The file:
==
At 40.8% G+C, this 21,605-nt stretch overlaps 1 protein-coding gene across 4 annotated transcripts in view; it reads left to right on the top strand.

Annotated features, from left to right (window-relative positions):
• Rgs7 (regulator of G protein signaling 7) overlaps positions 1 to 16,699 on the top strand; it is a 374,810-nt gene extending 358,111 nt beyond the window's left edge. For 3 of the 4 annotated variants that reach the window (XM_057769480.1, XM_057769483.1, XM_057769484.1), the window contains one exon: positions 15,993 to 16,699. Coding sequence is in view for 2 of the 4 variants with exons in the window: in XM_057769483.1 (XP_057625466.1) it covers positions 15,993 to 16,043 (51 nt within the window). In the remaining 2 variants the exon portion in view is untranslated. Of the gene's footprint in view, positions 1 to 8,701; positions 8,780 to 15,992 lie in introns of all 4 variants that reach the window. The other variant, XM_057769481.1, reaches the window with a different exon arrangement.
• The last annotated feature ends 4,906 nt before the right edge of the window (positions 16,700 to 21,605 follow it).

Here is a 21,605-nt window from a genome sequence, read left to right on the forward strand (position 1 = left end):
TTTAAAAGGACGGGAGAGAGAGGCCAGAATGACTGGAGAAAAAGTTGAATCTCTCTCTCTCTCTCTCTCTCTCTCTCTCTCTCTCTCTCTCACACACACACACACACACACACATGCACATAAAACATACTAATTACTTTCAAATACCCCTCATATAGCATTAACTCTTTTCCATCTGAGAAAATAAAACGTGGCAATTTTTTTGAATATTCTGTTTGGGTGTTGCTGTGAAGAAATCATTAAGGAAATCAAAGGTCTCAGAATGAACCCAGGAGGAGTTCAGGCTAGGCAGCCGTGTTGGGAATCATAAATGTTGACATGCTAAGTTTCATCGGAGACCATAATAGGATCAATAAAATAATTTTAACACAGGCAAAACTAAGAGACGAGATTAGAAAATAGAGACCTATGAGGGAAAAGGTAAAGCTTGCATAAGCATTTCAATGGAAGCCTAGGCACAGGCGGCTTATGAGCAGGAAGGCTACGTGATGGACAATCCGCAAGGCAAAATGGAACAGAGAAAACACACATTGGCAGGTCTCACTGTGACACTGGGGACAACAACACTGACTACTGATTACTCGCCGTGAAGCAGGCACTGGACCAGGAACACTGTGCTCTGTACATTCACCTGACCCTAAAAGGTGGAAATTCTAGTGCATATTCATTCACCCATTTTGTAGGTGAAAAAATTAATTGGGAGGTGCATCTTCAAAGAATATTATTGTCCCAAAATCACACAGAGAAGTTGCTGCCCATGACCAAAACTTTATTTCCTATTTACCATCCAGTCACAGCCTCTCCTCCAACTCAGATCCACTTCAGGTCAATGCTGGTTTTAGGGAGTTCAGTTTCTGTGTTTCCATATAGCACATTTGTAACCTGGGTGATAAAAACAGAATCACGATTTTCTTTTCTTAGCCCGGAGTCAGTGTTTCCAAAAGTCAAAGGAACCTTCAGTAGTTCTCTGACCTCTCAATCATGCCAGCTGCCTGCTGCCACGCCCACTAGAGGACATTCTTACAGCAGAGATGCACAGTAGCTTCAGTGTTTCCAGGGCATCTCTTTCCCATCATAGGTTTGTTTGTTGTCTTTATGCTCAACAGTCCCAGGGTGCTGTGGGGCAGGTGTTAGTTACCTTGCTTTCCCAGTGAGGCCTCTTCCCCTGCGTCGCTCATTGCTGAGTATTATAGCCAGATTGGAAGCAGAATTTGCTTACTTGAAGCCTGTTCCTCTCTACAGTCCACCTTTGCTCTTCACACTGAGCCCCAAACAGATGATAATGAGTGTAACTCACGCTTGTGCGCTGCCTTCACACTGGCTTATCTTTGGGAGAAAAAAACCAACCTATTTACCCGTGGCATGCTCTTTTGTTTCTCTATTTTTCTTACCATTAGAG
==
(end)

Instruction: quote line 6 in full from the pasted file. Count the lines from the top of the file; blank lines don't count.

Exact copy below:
TTTAAAAGGACGGGAGAGAGAGGCCAGAATGACTGGAGAAAAAGTTGAATCTCTCTCTCTCTCTCTCTCTCTCTCTCTCTCTCTCTCTCTCACACACACACACACACACACACATGCACATAAAACATACTAATTACTTTCAAATACCCCTCATATAGCATTAACTCTTTTCCATCTGAGAAAATAAAACGTGGCAATTTTTTTGAATATTCTGTTTGGGTGTTGCTGTGAAGAAATCATTAAGGAAATCAAAGGTCTCAGAATGAACCCAGGAGGAGTTCAGGCTAGGCAGCCGTGTTGGGAATCATAAATGTTGACATGCTAAGTTTCATCGGAGACCATAATAGGATCAATAAAATAATTTTAACACAGGCAAAACTAAGAGACGAGATTAGAAAATAGAGACCTATGAGGGAAAAGGTAAAGCTTGCATAAGCATTTCAATGGAAGCCTAGGCACAGGCGGCTTATGAGCAGGAAGGCTACGTGATGGACAATCCGCAAGGCAAAATGGAACAGAGAAAACACACATTGGCAGGTCTCACTGTGACACTGGGGACAACAACACTGACTACTGATTACTCGCCGTGAAGCAGGCACTGGACCAGGAACACTGTGCTCTGTACATTCACCTGACCCTAAAAGGTGGAAATTCTAGTGCATATTCATTCACCCATTTTGTAGGTGAAAAAATTAATTGGGAGGTGCATCTTCAAAGAATATTATTGTCCCAAAATCACACAGAGAAGTTGCTGCCCATGACCAAAACTTTATTTCCTATTTACCATCCAGTCACAGCCTCTCCTCCAACTCAGATCCACTTCAGGTCAATGCTGGTTTTAGGGAGTTCAGTTTCTGTGTTTCCATATAGCACATTTGTAACCTGGGTGATAAAAACAGAATCACGATTTTCTTTTCTTAGCCCGGAGTCAGTGTTTCCAAAAGTCAAAGGAACCTTCAGTAGTTCTCTGACCTCTCAATCATGCCAGCTGCCTGCTGCCACGCCCACTAGAGGACATTCTTACAGCAGAGATGCACAGTAGCTTCAGTGTTTCCAGGGCATCTCTTTCCCATCATAGGTTTGTTTGTTGTCTTTATGCTCAACAGTCCCAGGGTGCTGTGGGGCAGGTGTTAGTTACCTTGCTTTCCCAGTGAGGCCTCTTCCCCTGCGTCGCTCATTGCTGAGTATTATAGCCAGATTGGAAGCAGAATTTGCTTACTTGAAGCCTGTTCCTCTCTACAGTCCACCTTTGCTCTTCACACTGAGCCCCAAACAGATGATAATGAGTGTAACTCACGCTTGTGCGCTGCCTTCACACTGGCTTATCTTTGGGAGAAAAAAACCAACCTATTTACCCGTGGCATGCTCTTTTGTTTCTCTATTTTTCTTACCATTAGAG